For the workshop next week that’s going to be spent in the darkroom, I have been looking into photograms and what you can do with that technique. Man Ray is very much a favourite, his images are so varied too ranging from very abstract to very concrete with the images being very low contrast which makes them very poetic. My favourite one is definitely the hand because it looks so alien and nice!
After meeting my client last week, I now know more about the bench and how it came to be, the designers he was inspired by when making it and the choices behind the materials:
- Can transport easily
- Minimal use of material
- Low skill production process makes it easy to produce
- The incorporation of oak makes it feel traditional
- Slim design
- Looks expensive but cheap to produce
- Surface board can change size
- Scandinavian feel
- Made for commercial spaces rather than homes
- Can be taken apart and packaged flat
Posters for the gifs! Something I hadn’t really thought about at all until last week. Trying to get some ideas I started out sketching small images of different layouts I thought could work. I liked the images but couldn’t get the type right so I started experimenting with the type instead to see if I could get anywhere with that. Well, I didn’t. Thinking about movement, repetition and layering I tried drawing type, collage, cutting up type, blurring type, stitching. Didn’t like any of it. The only one I did like was the “may” in blue and yellow, however when I tried the same technique for the other words it just looked really gross.
Sketches for posters, Lisa 2017
The publication took a long time to figure out what to do with as none of the ideas felt right. Initially, Finn came up with an A5 format and we discussed different binding ideas such as using split pins and tape and printing ideas included screenprint and digital.
Publication idea, Finn Kidd 2017
Child! Children are crayons. Because crayons are something you use (or at least I did) throughout your childhood but then you don’t anymore. Children are also movement, never sitting still, puzzles, colour, shapes and not thinking too hard about the world they inhabit. Wrote down ideas and connections to “child” and then went full on crayon mode as seen below.
Crayon sketches and tests, by Lisa
First gif is done! (if I don’t change my mind later on) Sowing turned out to take a lot more planning than I thought hah and I had to throw away a lot of tests before coming up with a plan that worked so everything looked cohesive. At first I just tried my hand at freestyling the lines but oh my did they come out wonky so that was a bad idea. I also realised I had to map out exactly where each colour should go in my gradient so I didn’t waste any thread (didn’t have a lot) and that was more complicated than I thought it would be. So, after drawing a little template on lined paper and marking where the holes should go, I taped it to the paper I was gonna sow in and made the holes with a needle from the start so it was just a matter of threading through the yarn later.
After an intense brainstorming and idea day last Friday I have a lot of concepts for both “child” and “may” but not really any more for “old” which was the first word I started to think about. What I have is the research I did with lines and string but I don’t know how I am going to make it into gifs or if all my gifs for that word should be line based. I also keep going back to thinking about how all the gifs will look together and how they will relate when the words are so different and will be made in different ways. It’s blocking me a little bit.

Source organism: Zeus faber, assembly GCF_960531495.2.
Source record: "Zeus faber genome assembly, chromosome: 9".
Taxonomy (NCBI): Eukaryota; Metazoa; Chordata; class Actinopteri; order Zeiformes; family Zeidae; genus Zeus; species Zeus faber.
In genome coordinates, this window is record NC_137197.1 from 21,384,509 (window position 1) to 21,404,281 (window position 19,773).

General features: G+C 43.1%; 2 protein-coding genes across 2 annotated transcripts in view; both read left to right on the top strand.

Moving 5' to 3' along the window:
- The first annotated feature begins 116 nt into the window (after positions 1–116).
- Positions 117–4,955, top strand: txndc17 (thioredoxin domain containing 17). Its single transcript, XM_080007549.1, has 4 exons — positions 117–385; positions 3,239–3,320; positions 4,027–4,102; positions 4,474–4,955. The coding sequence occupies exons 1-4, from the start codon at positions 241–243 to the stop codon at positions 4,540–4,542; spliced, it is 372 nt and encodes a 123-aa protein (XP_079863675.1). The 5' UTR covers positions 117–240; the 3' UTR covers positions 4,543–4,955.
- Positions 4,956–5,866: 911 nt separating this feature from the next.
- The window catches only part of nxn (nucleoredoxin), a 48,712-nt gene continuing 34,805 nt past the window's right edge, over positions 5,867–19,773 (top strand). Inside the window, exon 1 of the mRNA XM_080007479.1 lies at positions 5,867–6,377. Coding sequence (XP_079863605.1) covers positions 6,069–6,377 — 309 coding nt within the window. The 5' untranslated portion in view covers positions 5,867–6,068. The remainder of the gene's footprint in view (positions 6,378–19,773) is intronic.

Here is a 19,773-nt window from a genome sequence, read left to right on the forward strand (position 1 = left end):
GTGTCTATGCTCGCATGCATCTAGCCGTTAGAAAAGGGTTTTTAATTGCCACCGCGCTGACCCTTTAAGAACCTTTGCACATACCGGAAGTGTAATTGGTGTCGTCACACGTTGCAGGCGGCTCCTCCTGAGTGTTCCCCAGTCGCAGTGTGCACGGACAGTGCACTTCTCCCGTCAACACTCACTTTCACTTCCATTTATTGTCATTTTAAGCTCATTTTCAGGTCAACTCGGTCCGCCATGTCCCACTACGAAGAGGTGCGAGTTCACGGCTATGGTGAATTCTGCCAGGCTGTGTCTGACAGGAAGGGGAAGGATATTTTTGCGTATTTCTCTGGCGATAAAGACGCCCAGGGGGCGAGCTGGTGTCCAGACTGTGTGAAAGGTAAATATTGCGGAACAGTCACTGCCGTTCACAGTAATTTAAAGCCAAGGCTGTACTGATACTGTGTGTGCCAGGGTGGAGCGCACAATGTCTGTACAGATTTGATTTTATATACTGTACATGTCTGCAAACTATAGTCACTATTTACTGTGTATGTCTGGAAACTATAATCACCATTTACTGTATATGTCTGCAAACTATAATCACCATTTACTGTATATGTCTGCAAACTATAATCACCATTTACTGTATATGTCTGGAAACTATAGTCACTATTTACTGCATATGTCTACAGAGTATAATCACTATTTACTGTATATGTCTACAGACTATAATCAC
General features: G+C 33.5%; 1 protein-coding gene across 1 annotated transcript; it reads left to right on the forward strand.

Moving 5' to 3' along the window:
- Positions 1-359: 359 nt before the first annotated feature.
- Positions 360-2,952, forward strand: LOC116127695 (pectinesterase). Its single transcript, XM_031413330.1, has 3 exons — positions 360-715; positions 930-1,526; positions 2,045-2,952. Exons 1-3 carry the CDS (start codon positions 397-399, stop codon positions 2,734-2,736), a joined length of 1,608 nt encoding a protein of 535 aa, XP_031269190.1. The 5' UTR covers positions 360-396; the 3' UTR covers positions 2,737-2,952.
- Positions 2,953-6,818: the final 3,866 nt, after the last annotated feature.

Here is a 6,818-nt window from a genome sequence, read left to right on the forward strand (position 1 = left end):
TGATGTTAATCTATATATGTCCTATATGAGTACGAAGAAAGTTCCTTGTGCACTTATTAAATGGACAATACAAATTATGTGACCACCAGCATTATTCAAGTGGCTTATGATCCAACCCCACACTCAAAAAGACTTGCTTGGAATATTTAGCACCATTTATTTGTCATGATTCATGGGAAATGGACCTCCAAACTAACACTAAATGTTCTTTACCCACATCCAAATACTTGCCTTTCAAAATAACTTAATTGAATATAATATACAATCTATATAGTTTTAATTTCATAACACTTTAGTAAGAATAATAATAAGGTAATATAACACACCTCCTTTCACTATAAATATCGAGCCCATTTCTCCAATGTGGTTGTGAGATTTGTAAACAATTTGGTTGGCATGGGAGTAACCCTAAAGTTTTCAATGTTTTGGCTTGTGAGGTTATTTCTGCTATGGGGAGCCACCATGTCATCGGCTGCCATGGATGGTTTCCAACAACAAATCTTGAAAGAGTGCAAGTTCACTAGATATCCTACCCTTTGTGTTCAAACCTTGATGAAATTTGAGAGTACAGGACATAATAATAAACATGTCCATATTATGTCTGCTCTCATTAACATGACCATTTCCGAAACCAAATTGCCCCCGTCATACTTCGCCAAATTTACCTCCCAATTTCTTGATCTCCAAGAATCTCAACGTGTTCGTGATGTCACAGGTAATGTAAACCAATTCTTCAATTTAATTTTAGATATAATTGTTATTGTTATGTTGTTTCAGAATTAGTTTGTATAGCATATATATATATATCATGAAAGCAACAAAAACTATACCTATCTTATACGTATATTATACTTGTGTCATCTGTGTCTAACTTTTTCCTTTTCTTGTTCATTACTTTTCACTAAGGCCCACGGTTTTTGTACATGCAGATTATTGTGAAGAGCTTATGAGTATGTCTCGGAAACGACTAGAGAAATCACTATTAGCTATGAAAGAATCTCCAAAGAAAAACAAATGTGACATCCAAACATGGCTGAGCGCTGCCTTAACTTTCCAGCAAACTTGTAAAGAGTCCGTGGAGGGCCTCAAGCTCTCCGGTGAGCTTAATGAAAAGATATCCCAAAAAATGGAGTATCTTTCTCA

Opting for the “just do something and see where it goes”- technique, I put needle and thread to paper and just started doing. These are the yarn sketches I made and the things I learned from doing it:
Embroidered sketches, by Lisa
Gifs! Gifs are pretty fun because you can turn a quick drawing into something that looks like it was way more complicated to create. I have made gifs before but today I was introduced to another, more easy way of doing it on a workshop held by Russell Weekes.
Starting of creating simple movement with a round sticker confined to a drawn square and thinking about how the sticker needs to be placed for the movement to feel smooth from one frame to the next we later advanced to creating our own drawings or trying to make a gif stand still.
Diving further down into my three words, I decided to explore other ways to make them visual and began playing around with stamps and letters to see where that led me.
For this, I started to write the single word first somewhere on the paper and then developing it into something else after reading the word over and over and capturing what I felt while reading it. I thought it would be good to see what associations I made after actually constructing the word myself, putting the letters down with my own hands.
Just before I went to print my pager, I changed my cover a final time after a series of tests because I wanted to incorporate more of the light aspect of the Zero movement. So I took some experimental photos of the shadows created when lifting the cut out pattern I did a couple of weeks ago and really liked how they turned out so I decided to use that. Playing around with how to place it I eventually made up my mind on a design and stuck with it. The problem I have had with the red bit in the pager I tried to solve by taking the red completely off and focusing on grey instead so I did some tests with a drawing I did a couple of days ago where I using my fingers, created shadows on silver lines so the image looked like waves. Tried to place it in my layout in several different ways but none of them felt right so I ended up deleting that image completely and instead using the cut out pattern I used for the cover so they link.
Cover trials and layout decisions
And this is the final design: